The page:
Many Americans have heard about the “Big 3” credit bureaus. They’re aware that Equifax, Experian, and TransUnion keep credit reports on them — and hopefully they know they can check those reports for free at AnnualCreditReport.com.
What most Americans might not know is that the Big 3 also conduct their own polling and research. They don’t just want to know where your money goes, they want to know what you think about where your money goes, and what you do when you’re not spending your money. Confused? Here are a few recent examples…
The honeymoon: Over before it begins?
Experian quizzed newlyweds about ‘what role credit and finances play in establishing a life together.” The results were scary:
- Newlyweds said they “would spend more than $800 without telling their spouse.” Men were worse: an average of $1,259 compared to only $383 for wives.
- 16 percent “report having a secret financial account that their spouse does not know about.” Once again, men hid more money than women.
- 80 percent of couples said credit scores were “important” in a relationship, but 40 percent “did not even know their spouse’s credit score before getting married.”
Eviction friction: It’s not one and done
It doesn’t sound like deep research was needed to prove this, but TransUnion has learned that renters who get evicted form their apartments are likely to be repeat offenders. Or in the official parlance: “Prior evictions and rental-related collection records are highly predictive of future evictions.”
What that really means, and what’s really interesting, is this dollar figure: $3,500.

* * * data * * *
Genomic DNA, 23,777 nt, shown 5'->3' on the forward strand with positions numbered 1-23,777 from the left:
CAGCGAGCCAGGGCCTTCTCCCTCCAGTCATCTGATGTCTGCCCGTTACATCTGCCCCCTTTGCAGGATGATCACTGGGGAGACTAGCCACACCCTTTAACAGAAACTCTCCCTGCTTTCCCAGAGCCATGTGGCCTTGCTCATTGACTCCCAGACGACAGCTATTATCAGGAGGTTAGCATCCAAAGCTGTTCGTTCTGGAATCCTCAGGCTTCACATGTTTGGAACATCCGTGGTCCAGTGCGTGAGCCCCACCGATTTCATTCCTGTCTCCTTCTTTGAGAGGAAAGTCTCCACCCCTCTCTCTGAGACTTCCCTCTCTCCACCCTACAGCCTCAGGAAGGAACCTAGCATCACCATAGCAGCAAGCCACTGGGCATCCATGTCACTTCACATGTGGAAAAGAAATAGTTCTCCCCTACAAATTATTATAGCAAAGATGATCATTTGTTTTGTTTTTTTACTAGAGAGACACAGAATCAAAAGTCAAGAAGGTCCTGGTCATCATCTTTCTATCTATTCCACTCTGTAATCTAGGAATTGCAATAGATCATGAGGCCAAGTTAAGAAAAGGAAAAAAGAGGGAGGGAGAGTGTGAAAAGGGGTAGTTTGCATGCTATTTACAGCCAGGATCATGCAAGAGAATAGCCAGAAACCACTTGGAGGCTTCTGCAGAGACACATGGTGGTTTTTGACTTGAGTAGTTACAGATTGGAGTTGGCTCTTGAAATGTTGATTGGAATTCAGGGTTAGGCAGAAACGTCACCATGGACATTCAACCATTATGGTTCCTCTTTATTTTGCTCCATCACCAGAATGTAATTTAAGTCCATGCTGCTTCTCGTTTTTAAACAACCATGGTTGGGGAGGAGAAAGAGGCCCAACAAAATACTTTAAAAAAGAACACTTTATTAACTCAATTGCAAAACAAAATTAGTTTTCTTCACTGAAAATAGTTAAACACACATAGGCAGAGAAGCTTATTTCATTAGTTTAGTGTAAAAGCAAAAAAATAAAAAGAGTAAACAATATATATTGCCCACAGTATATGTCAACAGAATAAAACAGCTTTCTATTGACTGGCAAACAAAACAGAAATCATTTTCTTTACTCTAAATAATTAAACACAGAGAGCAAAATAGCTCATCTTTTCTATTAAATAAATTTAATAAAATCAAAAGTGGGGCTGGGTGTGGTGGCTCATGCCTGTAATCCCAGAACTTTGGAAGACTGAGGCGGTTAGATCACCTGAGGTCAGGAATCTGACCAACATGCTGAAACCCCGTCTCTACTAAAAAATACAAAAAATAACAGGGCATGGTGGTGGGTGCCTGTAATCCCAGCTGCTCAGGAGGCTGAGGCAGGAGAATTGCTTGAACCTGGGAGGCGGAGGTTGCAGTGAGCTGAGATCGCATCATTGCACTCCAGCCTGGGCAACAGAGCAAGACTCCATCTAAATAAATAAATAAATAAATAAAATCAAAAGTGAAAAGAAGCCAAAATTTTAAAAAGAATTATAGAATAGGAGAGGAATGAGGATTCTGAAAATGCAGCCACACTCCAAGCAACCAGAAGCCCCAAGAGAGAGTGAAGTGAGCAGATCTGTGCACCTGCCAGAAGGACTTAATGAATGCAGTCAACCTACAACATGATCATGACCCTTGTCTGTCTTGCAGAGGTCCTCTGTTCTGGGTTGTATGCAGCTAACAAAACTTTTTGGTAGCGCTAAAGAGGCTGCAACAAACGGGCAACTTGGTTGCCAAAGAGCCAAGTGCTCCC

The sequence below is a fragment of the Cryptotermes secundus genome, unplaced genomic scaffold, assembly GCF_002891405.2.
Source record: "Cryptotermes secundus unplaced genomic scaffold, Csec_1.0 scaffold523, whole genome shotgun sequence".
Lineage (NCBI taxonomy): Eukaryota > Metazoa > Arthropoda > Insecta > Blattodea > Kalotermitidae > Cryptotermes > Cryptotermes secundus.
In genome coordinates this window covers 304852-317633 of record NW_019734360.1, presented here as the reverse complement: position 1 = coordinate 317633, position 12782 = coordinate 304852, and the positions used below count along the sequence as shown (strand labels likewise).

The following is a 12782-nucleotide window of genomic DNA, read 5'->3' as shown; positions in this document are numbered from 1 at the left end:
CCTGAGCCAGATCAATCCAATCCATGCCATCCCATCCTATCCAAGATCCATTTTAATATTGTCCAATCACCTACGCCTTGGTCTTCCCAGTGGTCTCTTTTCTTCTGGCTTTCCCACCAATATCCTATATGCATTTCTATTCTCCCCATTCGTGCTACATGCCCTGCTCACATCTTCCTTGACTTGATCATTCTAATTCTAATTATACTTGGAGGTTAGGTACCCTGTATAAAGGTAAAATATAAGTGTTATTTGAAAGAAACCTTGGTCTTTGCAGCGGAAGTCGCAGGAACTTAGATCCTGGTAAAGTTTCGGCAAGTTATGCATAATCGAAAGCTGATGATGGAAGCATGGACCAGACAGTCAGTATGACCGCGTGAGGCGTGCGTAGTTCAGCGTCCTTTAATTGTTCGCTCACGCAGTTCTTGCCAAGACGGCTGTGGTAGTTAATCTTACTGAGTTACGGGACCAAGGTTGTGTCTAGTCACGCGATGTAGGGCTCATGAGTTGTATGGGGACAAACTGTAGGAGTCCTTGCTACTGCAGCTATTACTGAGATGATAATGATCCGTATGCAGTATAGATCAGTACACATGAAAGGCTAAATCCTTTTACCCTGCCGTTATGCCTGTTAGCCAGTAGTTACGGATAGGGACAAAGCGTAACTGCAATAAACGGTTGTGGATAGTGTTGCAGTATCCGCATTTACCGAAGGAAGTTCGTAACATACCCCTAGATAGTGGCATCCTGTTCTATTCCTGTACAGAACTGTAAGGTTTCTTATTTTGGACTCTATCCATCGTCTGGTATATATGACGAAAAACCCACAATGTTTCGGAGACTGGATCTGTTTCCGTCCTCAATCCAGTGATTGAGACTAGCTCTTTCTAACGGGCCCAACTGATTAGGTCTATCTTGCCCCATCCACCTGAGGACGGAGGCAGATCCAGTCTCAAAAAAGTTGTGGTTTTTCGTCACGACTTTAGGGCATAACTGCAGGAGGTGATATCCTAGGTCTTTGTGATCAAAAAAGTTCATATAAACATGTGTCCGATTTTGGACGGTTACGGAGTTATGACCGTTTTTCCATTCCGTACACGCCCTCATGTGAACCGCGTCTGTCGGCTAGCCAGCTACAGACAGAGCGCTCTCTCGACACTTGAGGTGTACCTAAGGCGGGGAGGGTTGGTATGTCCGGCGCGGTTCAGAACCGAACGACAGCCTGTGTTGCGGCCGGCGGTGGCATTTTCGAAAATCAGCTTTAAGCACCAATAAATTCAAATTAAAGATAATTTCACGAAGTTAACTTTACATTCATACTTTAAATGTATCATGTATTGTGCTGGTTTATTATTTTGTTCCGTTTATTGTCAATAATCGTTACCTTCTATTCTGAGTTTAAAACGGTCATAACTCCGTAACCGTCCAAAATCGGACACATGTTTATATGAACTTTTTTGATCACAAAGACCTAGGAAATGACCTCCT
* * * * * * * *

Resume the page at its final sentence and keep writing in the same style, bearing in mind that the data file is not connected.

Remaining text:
‘Eviction losses average $3,500 per unit, which includes court costs, lost revenue and other operating expenses,” TransUnion says. That means these chronic evicted people are driving up the rent for everyone else by a couple hundred dollars a month, on average.
Broke but bright: We know what we don’t have
Given that credit card debt is fast approaching $1 billion and everyone complains about being in debt, Equifax wanted to know if ignorance was the reason. Turns out, it’s not: More than 80 percent of American adults know their credit reports are available for free (at the website I mentioned above) while only 3 percent fall for unscrupulous businesses that sell you information you can get for nothing.
Here’s the rub: “Although consumers are aware they can access their credit reports for free, slightly more than 40 percent don’t appear to take the time to do so.”
This is beyond frustrating to financial educators like myself. It literally take five minutes of sitting at a computer or laptop or tablet or smartphone and clicking some boxes.